Chemistry Proteins, Amino Acids and Their Classification
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### Topics Covered :

● Proteins
● Amino Acids
● Classification of Amino Acids

### Proteins :

=> Proteins are the most abundant biomolecules of the living system.

=> Chief sources of proteins are milk, cheese, pulses, peanuts, fish, meat, etc.

=> They occur in every part of the body and form the fundamental basis of structure and functions of life.

=> They are also required for growth and maintenance of body.

=> The word protein is derived from Greek word, “proteios” which means primary or of prime importance.

=> All proteins are polymers of color{red}(α)-amino acids.

### Amino Acids :

=> Amino acids contain amino color{red}(–NH_2) and carboxyl color{red}(–COOH) functional groups.

=> Depending upon the relative position of amino group with respect to carboxyl group, the amino acids can be classified as color{red}(α, β, γ, δ) and so on.

=> Only color{red}(α)-amino acids are obtained on hydrolysis of proteins. They may contain other functional groups also. See fig.1.

=> All color{red}(α)-amino acids have trivial names, which usually reflect the property of that compound or its source.

=> Glycine is so named since it has sweet taste (in Greek glykos means sweet) and tyrosine was first obtained from cheese (in Greek, tyros means cheese).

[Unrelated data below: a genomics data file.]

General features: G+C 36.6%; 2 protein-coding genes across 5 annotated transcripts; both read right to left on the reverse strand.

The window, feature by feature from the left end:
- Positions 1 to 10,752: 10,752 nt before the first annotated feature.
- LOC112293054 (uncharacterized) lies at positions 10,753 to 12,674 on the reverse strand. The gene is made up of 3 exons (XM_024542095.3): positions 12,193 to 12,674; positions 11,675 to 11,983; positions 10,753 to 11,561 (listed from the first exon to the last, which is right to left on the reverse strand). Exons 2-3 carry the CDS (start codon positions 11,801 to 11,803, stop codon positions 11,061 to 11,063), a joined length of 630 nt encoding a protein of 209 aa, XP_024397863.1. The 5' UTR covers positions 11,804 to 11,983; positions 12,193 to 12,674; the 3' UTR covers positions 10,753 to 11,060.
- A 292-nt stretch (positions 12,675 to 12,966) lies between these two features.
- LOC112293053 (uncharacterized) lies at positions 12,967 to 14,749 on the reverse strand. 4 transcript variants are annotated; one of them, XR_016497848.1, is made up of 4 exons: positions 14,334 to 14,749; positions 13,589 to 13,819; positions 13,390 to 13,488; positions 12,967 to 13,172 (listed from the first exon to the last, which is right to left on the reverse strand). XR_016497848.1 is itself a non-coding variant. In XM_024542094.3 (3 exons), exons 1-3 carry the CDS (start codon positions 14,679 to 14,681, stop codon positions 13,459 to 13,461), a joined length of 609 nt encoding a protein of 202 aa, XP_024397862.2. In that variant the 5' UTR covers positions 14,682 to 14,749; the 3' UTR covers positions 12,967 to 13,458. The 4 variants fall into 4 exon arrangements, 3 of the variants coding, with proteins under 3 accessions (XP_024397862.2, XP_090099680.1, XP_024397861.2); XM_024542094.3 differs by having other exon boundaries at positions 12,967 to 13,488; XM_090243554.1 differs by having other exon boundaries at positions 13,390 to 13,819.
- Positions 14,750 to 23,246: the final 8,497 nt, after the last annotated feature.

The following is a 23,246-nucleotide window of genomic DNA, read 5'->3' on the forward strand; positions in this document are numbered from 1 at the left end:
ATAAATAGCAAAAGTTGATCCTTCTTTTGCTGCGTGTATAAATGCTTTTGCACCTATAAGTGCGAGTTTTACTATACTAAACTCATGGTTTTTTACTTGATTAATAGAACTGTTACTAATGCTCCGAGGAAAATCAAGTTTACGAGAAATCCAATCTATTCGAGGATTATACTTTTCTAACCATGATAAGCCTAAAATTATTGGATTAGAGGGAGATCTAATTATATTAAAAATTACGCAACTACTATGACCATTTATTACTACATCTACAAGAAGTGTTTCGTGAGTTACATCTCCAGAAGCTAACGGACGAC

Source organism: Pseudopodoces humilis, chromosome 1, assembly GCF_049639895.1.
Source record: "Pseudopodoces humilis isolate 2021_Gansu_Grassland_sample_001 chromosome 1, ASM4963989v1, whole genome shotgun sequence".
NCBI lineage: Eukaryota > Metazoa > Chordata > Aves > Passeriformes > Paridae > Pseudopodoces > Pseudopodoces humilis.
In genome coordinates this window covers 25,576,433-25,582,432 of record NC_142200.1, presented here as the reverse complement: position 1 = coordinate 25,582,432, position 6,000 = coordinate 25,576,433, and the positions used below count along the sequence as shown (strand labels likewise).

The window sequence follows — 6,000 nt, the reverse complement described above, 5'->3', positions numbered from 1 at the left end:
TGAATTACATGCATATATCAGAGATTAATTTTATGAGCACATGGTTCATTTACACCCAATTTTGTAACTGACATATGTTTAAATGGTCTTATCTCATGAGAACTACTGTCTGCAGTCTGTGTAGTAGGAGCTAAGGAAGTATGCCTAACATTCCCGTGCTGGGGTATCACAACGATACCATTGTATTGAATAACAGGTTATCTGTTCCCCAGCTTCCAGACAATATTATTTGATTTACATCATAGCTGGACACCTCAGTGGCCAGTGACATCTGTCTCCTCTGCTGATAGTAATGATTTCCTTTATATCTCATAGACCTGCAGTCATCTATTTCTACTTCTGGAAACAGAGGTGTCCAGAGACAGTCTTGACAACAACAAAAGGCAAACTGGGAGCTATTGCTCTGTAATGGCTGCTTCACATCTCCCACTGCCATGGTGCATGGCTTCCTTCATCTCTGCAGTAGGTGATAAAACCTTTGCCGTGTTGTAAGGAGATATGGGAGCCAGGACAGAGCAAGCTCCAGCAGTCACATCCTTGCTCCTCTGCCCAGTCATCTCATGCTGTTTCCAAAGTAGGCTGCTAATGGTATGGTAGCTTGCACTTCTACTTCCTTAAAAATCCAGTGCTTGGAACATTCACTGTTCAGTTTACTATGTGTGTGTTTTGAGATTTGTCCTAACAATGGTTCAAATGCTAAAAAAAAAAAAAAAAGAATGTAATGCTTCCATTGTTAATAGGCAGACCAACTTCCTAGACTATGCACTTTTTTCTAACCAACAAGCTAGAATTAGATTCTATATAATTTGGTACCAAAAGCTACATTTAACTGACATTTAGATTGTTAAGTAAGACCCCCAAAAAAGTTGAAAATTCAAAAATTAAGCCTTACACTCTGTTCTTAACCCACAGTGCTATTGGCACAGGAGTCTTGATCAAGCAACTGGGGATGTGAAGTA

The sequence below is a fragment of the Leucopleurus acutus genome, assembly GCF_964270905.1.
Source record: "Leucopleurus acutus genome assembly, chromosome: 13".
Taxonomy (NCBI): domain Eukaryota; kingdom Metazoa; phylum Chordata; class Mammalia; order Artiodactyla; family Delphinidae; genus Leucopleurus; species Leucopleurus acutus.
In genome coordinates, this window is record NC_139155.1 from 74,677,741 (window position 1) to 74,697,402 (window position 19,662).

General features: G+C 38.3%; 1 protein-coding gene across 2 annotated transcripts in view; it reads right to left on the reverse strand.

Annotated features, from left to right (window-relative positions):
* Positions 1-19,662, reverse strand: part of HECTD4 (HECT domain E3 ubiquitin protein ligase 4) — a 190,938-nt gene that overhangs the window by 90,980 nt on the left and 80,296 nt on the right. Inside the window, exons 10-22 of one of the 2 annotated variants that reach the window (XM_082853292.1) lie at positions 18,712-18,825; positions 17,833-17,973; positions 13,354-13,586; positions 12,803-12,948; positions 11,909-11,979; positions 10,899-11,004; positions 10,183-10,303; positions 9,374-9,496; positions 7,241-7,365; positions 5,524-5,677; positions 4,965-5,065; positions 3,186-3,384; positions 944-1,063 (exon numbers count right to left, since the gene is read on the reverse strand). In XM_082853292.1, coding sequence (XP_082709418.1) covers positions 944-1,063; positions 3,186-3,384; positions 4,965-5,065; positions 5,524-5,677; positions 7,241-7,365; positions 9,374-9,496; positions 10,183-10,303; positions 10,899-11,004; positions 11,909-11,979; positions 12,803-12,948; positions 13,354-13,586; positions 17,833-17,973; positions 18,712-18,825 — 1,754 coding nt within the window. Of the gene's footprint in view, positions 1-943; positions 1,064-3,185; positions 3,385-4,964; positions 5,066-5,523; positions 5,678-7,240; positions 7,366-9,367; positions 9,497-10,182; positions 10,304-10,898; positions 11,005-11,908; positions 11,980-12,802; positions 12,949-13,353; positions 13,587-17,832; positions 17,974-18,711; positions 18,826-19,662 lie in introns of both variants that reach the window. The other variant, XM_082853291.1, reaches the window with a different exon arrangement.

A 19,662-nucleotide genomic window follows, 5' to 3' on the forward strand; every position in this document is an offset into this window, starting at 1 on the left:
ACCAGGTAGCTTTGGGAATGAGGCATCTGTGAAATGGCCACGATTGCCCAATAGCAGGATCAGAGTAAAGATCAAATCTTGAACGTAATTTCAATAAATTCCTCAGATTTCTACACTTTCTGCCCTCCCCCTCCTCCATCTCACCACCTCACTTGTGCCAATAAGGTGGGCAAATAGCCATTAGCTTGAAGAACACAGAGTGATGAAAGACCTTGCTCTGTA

=> Amino acids are generally represented by a three letter symbol, sometimes one letter symbol is also used.

=> Structures of some commonly occurring amino acids along with their 3-letter and 1-letter symbols are given in Table 14.2.

### Classification of Amino Acids :

=> Amino acids are classified as acidic, basic or neutral depending upon the relative number of amino and carboxyl groups in their molecule.

=> Equal number of amino and carboxyl groups makes it neutral; more number of amino than carboxyl groups makes it basic and more carboxyl groups as compared to amino groups makes it acidic.

=> The amino acids, which can be synthesised in the body, are known as nonessential amino acids.

=> The amino acids, which cannot be synthesised in the body and must be obtained through diet, are known as essential amino acids (marked with asterisk in Table 14.2).

=> Amino acids are usually colourless, crystalline solids.

=> These are water-soluble, high melting solids and behave like salts rather than simple amines or carboxylic acids.

=> This behaviour is due to the presence of both acidic (carboxyl group) and basic (amino group) groups in the same molecule.

=> In aqueous solution, the carboxyl group can lose a proton and amino group can accept a proton, giving rise to a dipolar ion known as color{green}("zwitter ion"). This is neutral but contains both positive and negative charges.

● In zwitter ionic form, amino acids show amphoteric behaviour as they react both with acids and bases.

=> Except glycine, all other naturally occurring color{red}(α)-amino acids are optically active, since the color{red}(α)-carbon atom is asymmetric.

● These exist both in ‘color{red}(D)’ and color{red}(L) forms.

=> Most naturally occurring amino acids have color{red}(L)-configuration.

=> color{red}(L)-aminoacids are represented by writing the color{red}(–NH_2) group on left hand side.